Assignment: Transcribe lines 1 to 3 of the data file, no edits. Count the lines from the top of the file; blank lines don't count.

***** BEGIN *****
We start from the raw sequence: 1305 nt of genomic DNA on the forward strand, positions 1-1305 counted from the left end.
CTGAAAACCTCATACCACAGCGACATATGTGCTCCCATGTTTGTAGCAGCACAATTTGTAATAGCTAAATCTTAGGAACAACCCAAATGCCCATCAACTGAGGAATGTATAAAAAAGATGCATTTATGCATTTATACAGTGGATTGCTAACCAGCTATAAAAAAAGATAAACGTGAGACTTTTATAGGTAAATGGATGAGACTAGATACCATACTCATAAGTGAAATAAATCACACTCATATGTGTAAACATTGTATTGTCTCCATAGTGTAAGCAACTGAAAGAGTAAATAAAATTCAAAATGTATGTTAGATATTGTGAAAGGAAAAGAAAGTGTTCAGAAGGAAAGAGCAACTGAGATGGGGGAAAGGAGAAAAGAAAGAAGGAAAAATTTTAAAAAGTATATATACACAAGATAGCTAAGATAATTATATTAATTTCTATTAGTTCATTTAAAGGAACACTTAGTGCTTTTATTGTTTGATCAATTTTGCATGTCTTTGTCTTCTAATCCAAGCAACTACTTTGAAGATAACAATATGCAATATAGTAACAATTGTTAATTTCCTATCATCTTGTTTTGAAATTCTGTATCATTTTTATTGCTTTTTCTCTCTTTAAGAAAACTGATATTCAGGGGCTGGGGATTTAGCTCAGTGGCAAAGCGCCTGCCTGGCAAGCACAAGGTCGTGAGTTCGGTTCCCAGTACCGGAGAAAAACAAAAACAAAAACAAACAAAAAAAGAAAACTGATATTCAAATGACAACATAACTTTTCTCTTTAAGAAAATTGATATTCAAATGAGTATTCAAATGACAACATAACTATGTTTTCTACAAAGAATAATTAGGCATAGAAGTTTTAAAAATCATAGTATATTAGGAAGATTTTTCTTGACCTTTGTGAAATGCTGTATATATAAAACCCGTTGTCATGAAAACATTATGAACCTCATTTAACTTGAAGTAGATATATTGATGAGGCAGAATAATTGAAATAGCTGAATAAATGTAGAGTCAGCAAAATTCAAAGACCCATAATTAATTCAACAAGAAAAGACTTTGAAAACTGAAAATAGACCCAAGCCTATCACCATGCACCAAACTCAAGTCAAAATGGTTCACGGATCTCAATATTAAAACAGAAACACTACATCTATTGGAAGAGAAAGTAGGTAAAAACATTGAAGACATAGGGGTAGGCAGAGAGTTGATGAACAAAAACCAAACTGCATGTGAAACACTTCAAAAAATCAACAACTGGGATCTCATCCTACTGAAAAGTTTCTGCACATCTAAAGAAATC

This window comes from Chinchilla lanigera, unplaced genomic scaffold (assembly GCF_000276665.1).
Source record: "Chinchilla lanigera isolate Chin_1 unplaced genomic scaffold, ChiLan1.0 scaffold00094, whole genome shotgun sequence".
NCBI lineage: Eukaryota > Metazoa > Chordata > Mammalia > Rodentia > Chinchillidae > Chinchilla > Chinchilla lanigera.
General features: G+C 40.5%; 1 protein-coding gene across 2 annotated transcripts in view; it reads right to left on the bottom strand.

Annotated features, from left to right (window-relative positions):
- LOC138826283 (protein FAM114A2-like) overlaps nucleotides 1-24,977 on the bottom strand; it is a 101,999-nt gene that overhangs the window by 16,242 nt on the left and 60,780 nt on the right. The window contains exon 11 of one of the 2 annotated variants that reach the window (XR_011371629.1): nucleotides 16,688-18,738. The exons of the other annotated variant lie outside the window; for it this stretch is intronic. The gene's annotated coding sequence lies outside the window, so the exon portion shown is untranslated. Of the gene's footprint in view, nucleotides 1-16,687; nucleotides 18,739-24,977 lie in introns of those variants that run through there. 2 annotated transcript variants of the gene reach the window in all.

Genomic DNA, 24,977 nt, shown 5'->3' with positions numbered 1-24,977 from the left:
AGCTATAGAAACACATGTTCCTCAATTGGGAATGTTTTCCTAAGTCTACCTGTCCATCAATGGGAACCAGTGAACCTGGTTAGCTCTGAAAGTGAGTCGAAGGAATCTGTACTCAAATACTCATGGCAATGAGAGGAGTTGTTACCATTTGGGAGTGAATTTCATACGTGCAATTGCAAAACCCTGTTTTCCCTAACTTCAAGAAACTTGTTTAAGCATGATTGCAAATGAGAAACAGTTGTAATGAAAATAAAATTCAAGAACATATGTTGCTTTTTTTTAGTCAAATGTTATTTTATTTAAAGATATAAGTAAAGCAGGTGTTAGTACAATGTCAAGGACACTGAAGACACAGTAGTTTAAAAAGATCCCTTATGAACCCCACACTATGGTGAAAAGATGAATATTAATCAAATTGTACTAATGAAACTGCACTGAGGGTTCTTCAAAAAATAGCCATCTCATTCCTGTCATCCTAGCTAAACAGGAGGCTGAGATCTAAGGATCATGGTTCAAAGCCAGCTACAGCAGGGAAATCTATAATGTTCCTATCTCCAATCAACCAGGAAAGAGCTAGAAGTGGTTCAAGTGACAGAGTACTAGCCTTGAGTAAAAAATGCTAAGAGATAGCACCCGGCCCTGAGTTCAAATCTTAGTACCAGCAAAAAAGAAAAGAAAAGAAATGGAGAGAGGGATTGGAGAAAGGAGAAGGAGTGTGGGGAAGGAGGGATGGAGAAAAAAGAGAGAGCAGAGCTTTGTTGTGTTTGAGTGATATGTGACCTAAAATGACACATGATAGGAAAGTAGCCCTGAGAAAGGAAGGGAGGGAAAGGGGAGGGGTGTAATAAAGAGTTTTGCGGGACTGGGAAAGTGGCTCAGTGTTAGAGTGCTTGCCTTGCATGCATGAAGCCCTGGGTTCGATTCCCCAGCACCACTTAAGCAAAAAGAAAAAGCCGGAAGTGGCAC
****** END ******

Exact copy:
We start from the raw sequence: 1305 nt of genomic DNA on the forward strand, positions 1-1305 counted from the left end.
CTGAAAACCTCATACCACAGCGACATATGTGCTCCCATGTTTGTAGCAGCACAATTTGTAATAGCTAAATCTTAGGAACAACCCAAATGCCCATCAACTGAGGAATGTATAAAAAAGATGCATTTATGCATTTATACAGTGGATTGCTAACCAGCTATAAAAAAAGATAAACGTGAGACTTTTATAGGTAAATGGATGAGACTAGATACCATACTCATAAGTGAAATAAATCACACTCATATGTGTAAACATTGTATTGTCTCCATAGTGTAAGCAACTGAAAGAGTAAATAAAATTCAAAATGTATGTTAGATATTGTGAAAGGAAAAGAAAGTGTTCAGAAGGAAAGAGCAACTGAGATGGGGGAAAGGAGAAAAGAAAGAAGGAAAAATTTTAAAAAGTATATATACACAAGATAGCTAAGATAATTATATTAATTTCTATTAGTTCATTTAAAGGAACACTTAGTGCTTTTATTGTTTGATCAATTTTGCATGTCTTTGTCTTCTAATCCAAGCAACTACTTTGAAGATAACAATATGCAATATAGTAACAATTGTTAATTTCCTATCATCTTGTTTTGAAATTCTGTATCATTTTTATTGCTTTTTCTCTCTTTAAGAAAACTGATATTCAGGGGCTGGGGATTTAGCTCAGTGGCAAAGCGCCTGCCTGGCAAGCACAAGGTCGTGAGTTCGGTTCCCAGTACCGGAGAAAAACAAAAACAAAAACAAACAAAAAAAGAAAACTGATATTCAAATGACAACATAACTTTTCTCTTTAAGAAAATTGATATTCAAATGAGTATTCAAATGACAACATAACTATGTTTTCTACAAAGAATAATTAGGCATAGAAGTTTTAAAAATCATAGTATATTAGGAAGATTTTTCTTGACCTTTGTGAAATGCTGTATATATAAAACCCGTTGTCATGAAAACATTATGAACCTCATTTAACTTGAAGTAGATATATTGATGAGGCAGAATAATTGAAATAGCTGAATAAATGTAGAGTCAGCAAAATTCAAAGACCCATAATTAATTCAACAAGAAAAGACTTTGAAAACTGAAAATAGACCCAAGCCTATCACCATGCACCAAACTCAAGTCAAAATGGTTCACGGATCTCAATATTAAAACAGAAACACTACATCTATTGGAAGAGAAAGTAGGTAAAAACATTGAAGACATAGGGGTAGGCAGAGAGTTGATGAACAAAAACCAAACTGCATGTGAAACACTTCAAAAAATCAACAACTGGGATCTCATCCTACTGAAAAGTTTCTGCACATCTAAAGAAATC

This window comes from Chinchilla lanigera, unplaced genomic scaffold (assembly GCF_000276665.1).